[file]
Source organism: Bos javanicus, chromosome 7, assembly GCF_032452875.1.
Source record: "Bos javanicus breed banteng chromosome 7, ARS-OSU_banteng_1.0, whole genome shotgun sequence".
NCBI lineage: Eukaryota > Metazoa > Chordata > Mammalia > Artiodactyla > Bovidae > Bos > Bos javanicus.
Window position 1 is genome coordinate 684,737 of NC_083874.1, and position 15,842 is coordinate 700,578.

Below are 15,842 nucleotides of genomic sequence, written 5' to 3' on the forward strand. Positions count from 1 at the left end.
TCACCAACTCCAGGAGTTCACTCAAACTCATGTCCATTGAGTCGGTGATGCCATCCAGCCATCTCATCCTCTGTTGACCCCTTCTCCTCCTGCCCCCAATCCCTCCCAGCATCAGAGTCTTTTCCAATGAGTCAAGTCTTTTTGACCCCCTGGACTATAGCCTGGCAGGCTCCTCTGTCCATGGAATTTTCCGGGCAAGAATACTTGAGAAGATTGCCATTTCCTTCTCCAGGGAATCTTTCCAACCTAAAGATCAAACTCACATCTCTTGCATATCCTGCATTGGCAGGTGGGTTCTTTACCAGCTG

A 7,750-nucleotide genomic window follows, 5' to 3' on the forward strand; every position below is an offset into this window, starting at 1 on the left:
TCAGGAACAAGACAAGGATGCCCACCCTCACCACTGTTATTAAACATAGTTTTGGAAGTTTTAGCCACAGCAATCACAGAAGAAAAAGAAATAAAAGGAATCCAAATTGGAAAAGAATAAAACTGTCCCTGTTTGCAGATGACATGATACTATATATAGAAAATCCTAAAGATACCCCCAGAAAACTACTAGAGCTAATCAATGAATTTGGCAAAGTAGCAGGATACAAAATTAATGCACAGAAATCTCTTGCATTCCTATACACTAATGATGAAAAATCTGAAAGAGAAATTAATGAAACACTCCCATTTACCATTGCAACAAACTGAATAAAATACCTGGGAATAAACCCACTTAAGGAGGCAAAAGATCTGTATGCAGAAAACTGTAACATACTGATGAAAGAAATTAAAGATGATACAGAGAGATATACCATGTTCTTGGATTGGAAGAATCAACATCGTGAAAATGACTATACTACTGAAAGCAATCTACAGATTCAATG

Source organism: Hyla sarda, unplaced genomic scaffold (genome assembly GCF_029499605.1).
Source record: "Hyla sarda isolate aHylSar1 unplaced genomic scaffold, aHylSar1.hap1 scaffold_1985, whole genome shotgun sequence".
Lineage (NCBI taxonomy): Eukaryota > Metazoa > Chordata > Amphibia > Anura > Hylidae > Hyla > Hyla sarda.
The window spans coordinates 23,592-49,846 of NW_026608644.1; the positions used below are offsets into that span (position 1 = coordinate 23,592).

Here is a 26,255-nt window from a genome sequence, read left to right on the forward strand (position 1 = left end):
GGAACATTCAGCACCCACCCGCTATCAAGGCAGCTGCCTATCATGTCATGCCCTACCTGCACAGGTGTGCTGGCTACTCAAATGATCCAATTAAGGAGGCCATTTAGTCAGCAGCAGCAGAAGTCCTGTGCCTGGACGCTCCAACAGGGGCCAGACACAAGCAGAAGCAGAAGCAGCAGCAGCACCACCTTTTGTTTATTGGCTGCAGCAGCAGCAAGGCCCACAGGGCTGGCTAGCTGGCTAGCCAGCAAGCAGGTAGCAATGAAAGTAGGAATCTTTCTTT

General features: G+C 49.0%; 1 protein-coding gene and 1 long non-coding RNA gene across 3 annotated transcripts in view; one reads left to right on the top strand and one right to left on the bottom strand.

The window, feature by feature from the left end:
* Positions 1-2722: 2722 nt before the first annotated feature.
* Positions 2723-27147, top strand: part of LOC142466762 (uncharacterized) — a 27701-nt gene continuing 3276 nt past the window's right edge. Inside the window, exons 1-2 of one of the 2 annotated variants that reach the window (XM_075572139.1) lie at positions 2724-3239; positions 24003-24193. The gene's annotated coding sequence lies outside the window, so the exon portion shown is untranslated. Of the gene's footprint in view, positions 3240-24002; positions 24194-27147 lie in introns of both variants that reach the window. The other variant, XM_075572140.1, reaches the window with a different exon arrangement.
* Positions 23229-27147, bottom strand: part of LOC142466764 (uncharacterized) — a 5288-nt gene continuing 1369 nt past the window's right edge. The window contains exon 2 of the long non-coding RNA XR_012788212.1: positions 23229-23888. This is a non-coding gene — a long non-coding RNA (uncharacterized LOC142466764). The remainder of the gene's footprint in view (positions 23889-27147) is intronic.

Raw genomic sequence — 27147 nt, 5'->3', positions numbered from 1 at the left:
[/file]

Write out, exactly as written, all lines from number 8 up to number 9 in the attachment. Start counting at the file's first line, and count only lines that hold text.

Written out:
TCAGGAACAAGACAAGGATGCCCACCCTCACCACTGTTATTAAACATAGTTTTGGAAGTTTTAGCCACAGCAATCACAGAAGAAAAAGAAATAAAAGGAATCCAAATTGGAAAAGAATAAAACTGTCCCTGTTTGCAGATGACATGATACTATATATAGAAAATCCTAAAGATACCCCCAGAAAACTACTAGAGCTAATCAATGAATTTGGCAAAGTAGCAGGATACAAAATTAATGCACAGAAATCTCTTGCATTCCTATACACTAATGATGAAAAATCTGAAAGAGAAATTAATGAAACACTCCCATTTACCATTGCAACAAACTGAATAAAATACCTGGGAATAAACCCACTTAAGGAGGCAAAAGATCTGTATGCAGAAAACTGTAACATACTGATGAAAGAAATTAAAGATGATACAGAGAGATATACCATGTTCTTGGATTGGAAGAATCAACATCGTGAAAATGACTATACTACTGAAAGCAATCTACAGATTCAATG

Source organism: Hyla sarda, unplaced genomic scaffold (genome assembly GCF_029499605.1).